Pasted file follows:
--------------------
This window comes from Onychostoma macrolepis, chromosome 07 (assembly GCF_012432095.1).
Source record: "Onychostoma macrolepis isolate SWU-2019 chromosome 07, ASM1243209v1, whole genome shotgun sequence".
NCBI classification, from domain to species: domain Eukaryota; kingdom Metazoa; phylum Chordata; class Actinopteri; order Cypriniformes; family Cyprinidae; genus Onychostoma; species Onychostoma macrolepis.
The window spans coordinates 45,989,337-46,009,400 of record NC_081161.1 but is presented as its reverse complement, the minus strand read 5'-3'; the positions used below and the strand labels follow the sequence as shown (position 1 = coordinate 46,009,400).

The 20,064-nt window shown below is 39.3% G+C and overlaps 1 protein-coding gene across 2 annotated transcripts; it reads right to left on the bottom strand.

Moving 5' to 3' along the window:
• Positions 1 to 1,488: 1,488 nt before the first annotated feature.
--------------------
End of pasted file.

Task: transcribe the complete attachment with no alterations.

This window comes from Onychostoma macrolepis, chromosome 07 (assembly GCF_012432095.1).
Source record: "Onychostoma macrolepis isolate SWU-2019 chromosome 07, ASM1243209v1, whole genome shotgun sequence".
NCBI classification, from domain to species: domain Eukaryota; kingdom Metazoa; phylum Chordata; class Actinopteri; order Cypriniformes; family Cyprinidae; genus Onychostoma; species Onychostoma macrolepis.
The window spans coordinates 45,989,337-46,009,400 of record NC_081161.1 but is presented as its reverse complement, the minus strand read 5'-3'; the positions used below and the strand labels follow the sequence as shown (position 1 = coordinate 46,009,400).

The 20,064-nt window shown below is 39.3% G+C and overlaps 1 protein-coding gene across 2 annotated transcripts; it reads right to left on the bottom strand.

Moving 5' to 3' along the window:
• Positions 1 to 1,488: 1,488 nt before the first annotated feature.